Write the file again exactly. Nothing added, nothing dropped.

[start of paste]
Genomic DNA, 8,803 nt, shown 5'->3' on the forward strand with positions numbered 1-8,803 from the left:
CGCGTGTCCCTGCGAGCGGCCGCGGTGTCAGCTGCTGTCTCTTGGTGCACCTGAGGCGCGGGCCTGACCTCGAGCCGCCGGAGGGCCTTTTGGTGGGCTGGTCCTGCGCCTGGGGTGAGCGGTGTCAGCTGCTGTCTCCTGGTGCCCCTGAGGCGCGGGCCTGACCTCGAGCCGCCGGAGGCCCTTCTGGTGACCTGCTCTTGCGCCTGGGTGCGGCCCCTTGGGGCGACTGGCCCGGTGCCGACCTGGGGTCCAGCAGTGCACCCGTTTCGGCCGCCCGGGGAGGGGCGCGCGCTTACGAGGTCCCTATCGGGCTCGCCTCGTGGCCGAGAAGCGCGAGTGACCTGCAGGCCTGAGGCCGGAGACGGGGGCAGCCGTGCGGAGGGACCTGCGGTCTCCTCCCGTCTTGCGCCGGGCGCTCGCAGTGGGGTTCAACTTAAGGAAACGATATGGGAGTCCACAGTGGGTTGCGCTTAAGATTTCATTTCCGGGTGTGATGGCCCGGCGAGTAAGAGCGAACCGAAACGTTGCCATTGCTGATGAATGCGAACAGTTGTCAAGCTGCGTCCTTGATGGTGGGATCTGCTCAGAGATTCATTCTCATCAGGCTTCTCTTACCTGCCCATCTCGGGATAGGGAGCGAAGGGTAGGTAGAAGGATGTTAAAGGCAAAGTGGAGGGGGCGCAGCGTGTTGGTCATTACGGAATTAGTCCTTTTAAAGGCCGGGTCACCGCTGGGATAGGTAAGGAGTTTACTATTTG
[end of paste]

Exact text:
Genomic DNA, 8,803 nt, shown 5'->3' on the forward strand with positions numbered 1-8,803 from the left:
CGCGTGTCCCTGCGAGCGGCCGCGGTGTCAGCTGCTGTCTCTTGGTGCACCTGAGGCGCGGGCCTGACCTCGAGCCGCCGGAGGGCCTTTTGGTGGGCTGGTCCTGCGCCTGGGGTGAGCGGTGTCAGCTGCTGTCTCCTGGTGCCCCTGAGGCGCGGGCCTGACCTCGAGCCGCCGGAGGCCCTTCTGGTGACCTGCTCTTGCGCCTGGGTGCGGCCCCTTGGGGCGACTGGCCCGGTGCCGACCTGGGGTCCAGCAGTGCACCCGTTTCGGCCGCCCGGGGAGGGGCGCGCGCTTACGAGGTCCCTATCGGGCTCGCCTCGTGGCCGAGAAGCGCGAGTGACCTGCAGGCCTGAGGCCGGAGACGGGGGCAGCCGTGCGGAGGGACCTGCGGTCTCCTCCCGTCTTGCGCCGGGCGCTCGCAGTGGGGTTCAACTTAAGGAAACGATATGGGAGTCCACAGTGGGTTGCGCTTAAGATTTCATTTCCGGGTGTGATGGCCCGGCGAGTAAGAGCGAACCGAAACGTTGCCATTGCTGATGAATGCGAACAGTTGTCAAGCTGCGTCCTTGATGGTGGGATCTGCTCAGAGATTCATTCTCATCAGGCTTCTCTTACCTGCCCATCTCGGGATAGGGAGCGAAGGGTAGGTAGAAGGATGTTAAAGGCAAAGTGGAGGGGGCGCAGCGTGTTGGTCATTACGGAATTAGTCCTTTTAAAGGCCGGGTCACCGCTGGGATAGGTAAGGAGTTTACTATTTG